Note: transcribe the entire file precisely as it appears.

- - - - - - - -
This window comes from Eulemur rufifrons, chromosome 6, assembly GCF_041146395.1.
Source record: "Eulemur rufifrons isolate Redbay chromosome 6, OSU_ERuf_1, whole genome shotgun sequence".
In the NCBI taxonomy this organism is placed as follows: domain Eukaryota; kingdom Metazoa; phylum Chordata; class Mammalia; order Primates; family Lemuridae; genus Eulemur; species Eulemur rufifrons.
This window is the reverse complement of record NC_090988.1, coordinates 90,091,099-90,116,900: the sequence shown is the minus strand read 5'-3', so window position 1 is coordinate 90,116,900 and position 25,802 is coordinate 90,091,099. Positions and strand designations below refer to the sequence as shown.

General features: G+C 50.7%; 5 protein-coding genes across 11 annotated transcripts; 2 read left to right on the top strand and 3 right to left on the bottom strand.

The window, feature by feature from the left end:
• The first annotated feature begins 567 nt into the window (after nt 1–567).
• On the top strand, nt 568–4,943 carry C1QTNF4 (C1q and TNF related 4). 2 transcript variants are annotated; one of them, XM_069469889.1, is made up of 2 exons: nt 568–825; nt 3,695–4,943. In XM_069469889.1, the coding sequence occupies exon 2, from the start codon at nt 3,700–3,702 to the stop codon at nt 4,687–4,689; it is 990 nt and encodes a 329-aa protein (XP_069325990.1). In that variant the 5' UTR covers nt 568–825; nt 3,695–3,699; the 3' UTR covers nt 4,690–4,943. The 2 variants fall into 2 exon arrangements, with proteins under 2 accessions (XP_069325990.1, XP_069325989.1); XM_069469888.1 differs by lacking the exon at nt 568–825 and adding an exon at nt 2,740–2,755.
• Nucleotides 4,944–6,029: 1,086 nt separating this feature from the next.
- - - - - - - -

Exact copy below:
This window comes from Eulemur rufifrons, chromosome 6, assembly GCF_041146395.1.
Source record: "Eulemur rufifrons isolate Redbay chromosome 6, OSU_ERuf_1, whole genome shotgun sequence".
In the NCBI taxonomy this organism is placed as follows: domain Eukaryota; kingdom Metazoa; phylum Chordata; class Mammalia; order Primates; family Lemuridae; genus Eulemur; species Eulemur rufifrons.
This window is the reverse complement of record NC_090988.1, coordinates 90,091,099-90,116,900: the sequence shown is the minus strand read 5'-3', so window position 1 is coordinate 90,116,900 and position 25,802 is coordinate 90,091,099. Positions and strand designations below refer to the sequence as shown.

General features: G+C 50.7%; 5 protein-coding genes across 11 annotated transcripts; 2 read left to right on the top strand and 3 right to left on the bottom strand.

The window, feature by feature from the left end:
• The first annotated feature begins 567 nt into the window (after nt 1–567).
• On the top strand, nt 568–4,943 carry C1QTNF4 (C1q and TNF related 4). 2 transcript variants are annotated; one of them, XM_069469889.1, is made up of 2 exons: nt 568–825; nt 3,695–4,943. In XM_069469889.1, the coding sequence occupies exon 2, from the start codon at nt 3,700–3,702 to the stop codon at nt 4,687–4,689; it is 990 nt and encodes a 329-aa protein (XP_069325990.1). In that variant the 5' UTR covers nt 568–825; nt 3,695–3,699; the 3' UTR covers nt 4,690–4,943. The 2 variants fall into 2 exon arrangements, with proteins under 2 accessions (XP_069325990.1, XP_069325989.1); XM_069469888.1 differs by lacking the exon at nt 568–825 and adding an exon at nt 2,740–2,755.
• Nucleotides 4,944–6,029: 1,086 nt separating this feature from the next.